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    ABSTRACT: The weight of a vector in the finite vector space GF(q) is the number of nonzero components it contains. We show that for a certain range of parameters (n, j, k, w) the number of k-dimensional subspaces having j(q - 1) vectors of minimum weight w has asymptotically a Poisson distribution with parameter # = . As the Poisson parameter grows, the distribution becomes normal. AMS-MOS Subject Classification (1990). Primary: 05A16 Secondary: 05A15, 11T99 1.
    The electronic journal of combinatorics 01/1998; · 0.53 Impact Factor
  • Edward A. Bender, E. Rodney Canfield
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    ABSTRACT: The weight of a vector in the finite vector space GF(q) n is the number of nonzero components it contains. We show that for a certain range of parameters (n; j; k; w) the number of k-dimensional subspaces having j(q Gamma 1) vectors of minimum weight w has asymptotically a Poisson distribution with parameter = Gamma n w Delta (q Gamma 1) wGamma1 q kGamman . As the Poisson parameter grows, the distribution becomes normal. AMS-MOS Subject Classification (1990). Primary: 05A16 Secondary: 05A15, 11T99 the electronic journal of combinatorics 4 (1997), #R3 2 1. Introduction Almost all the familiar concepts of linear algebra, such as dimension and linear independence, are valid without regard to the characteristic of the underlying field. An example of a characteristic-dependent result is that a nonzero vector cannot be orthogonal to itself; researchers accustomed to real vector spaces must modify their "intuition" on this point when entering the realm of finite fields. L...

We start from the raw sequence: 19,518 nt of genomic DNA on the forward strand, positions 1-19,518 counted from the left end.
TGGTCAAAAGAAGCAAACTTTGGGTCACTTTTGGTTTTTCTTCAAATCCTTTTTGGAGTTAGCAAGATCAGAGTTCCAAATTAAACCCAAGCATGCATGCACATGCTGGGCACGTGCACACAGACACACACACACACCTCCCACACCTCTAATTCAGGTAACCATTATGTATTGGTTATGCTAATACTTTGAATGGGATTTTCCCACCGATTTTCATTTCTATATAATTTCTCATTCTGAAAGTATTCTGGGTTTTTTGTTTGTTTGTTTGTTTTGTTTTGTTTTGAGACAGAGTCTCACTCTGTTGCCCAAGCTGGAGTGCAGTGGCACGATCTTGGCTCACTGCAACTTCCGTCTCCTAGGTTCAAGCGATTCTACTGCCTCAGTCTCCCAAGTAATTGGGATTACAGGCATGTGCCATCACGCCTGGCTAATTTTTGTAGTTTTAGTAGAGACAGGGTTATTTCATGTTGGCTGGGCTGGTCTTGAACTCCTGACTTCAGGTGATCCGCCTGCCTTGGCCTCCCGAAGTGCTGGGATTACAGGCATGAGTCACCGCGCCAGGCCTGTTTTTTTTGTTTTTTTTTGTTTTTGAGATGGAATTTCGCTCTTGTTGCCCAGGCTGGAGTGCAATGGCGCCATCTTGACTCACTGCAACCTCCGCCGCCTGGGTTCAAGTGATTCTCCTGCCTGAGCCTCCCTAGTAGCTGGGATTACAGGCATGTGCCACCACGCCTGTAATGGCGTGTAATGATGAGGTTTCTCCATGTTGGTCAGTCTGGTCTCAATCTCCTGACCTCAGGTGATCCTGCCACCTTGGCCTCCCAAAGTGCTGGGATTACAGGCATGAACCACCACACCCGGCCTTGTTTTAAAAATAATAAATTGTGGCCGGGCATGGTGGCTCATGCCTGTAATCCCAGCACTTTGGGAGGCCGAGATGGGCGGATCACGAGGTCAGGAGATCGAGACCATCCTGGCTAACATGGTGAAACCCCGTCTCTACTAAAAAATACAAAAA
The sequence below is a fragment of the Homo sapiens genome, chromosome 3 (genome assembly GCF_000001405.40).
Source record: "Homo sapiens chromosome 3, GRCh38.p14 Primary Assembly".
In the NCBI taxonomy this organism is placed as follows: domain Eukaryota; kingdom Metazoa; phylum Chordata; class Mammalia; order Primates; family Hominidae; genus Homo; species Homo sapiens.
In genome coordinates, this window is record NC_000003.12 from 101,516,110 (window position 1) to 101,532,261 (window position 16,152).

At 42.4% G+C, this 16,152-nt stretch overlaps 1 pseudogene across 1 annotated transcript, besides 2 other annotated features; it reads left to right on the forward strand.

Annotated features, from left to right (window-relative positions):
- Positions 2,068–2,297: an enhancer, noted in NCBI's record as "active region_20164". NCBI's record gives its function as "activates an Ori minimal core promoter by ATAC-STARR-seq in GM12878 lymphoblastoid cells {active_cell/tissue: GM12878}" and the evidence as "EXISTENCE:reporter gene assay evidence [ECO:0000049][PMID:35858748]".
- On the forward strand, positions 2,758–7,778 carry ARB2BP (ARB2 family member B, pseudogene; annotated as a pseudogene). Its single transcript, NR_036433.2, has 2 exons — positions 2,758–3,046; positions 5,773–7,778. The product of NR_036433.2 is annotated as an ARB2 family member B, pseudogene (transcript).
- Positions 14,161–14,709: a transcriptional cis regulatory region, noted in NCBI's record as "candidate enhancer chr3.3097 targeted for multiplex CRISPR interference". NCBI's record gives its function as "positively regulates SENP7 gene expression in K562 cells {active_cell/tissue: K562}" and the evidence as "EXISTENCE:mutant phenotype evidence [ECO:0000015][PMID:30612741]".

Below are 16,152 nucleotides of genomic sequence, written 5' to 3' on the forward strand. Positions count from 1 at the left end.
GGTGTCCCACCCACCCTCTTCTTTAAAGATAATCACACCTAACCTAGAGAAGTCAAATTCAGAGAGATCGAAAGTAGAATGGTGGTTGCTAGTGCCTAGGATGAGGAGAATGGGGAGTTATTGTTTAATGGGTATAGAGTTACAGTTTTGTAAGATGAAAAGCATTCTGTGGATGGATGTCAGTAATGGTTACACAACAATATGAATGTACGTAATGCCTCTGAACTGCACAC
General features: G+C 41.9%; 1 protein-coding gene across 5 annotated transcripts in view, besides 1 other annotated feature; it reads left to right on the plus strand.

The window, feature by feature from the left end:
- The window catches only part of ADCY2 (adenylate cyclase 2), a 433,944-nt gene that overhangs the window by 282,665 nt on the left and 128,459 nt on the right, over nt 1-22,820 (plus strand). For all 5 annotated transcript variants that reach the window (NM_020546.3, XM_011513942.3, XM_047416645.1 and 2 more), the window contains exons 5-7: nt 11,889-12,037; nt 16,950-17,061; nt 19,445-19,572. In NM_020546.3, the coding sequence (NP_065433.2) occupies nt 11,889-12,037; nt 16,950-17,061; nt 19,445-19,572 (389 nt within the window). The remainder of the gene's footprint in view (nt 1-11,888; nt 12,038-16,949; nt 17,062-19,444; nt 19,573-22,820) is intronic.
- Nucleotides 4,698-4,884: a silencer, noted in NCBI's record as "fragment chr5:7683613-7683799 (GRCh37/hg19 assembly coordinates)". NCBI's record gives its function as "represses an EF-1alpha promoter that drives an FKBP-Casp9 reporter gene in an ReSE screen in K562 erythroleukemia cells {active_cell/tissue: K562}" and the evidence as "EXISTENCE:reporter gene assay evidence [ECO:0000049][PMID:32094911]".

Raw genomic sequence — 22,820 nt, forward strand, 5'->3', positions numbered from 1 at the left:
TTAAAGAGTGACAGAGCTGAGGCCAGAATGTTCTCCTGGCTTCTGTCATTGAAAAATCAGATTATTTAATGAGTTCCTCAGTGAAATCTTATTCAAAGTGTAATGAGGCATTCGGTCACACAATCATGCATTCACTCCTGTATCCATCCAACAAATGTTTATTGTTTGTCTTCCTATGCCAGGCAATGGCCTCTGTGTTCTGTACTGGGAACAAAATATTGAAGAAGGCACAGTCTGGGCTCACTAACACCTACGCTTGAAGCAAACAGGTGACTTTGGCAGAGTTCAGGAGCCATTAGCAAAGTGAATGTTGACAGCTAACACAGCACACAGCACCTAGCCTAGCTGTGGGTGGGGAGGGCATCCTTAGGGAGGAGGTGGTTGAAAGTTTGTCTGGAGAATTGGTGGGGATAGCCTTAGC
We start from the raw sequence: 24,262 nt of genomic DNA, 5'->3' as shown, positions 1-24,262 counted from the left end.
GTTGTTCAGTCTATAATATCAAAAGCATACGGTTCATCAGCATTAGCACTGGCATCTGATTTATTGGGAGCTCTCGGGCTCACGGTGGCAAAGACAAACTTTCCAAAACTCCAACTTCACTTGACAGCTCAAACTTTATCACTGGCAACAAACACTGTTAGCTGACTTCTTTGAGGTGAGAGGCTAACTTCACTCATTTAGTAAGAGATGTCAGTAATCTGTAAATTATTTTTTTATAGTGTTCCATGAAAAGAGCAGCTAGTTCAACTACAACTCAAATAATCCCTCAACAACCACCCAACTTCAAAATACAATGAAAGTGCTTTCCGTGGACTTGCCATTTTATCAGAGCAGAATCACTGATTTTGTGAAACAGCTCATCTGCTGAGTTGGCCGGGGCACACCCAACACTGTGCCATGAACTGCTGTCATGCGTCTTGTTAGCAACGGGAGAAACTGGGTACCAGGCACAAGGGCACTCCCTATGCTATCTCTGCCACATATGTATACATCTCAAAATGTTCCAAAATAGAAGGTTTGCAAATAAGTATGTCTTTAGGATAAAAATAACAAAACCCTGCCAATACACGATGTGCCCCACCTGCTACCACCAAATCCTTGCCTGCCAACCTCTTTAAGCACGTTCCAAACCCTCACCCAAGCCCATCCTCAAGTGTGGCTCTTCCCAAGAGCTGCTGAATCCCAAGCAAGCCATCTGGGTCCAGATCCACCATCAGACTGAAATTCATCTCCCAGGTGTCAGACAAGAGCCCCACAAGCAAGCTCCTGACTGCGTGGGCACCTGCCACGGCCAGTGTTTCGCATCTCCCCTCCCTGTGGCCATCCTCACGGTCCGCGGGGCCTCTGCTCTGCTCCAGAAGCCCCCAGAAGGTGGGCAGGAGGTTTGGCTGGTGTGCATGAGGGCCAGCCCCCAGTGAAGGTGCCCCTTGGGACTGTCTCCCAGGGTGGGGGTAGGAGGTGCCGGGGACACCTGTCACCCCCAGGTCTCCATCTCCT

01/1998;
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    ABSTRACT: Letd(n,q) be the number of labeled graphs withnvertices, q\le N={n \choose 2} edges, and no isolated vertices. Letx=q/nandk=2q−n. We determine functionswk∼1,a(x), andϕ(x) such that d(n,\ q)\sim w_k{N \choose q}\ e^{n\varphi (x)+a(x)} uniformly for allnandq>n/2.
    J. Comb. Theory, Ser. A. 01/1997; 80:124-150.
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    ABSTRACT: Let d(n; q) be the number of labeled graphs with n vertices, q N = Gamma n 2 Delta edges, and no isolated vertices. Let x = q=n and k = 2q Gamma n. We determine functions w k ¸ 1, a(x), and '(x) such that d(n; q) ¸ w k Gamma N q Delta e n'(x)+a(x) uniformly for all n and q ? n=2.
    09/1996;
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    Edward A. Bender, E.Rodney Canfield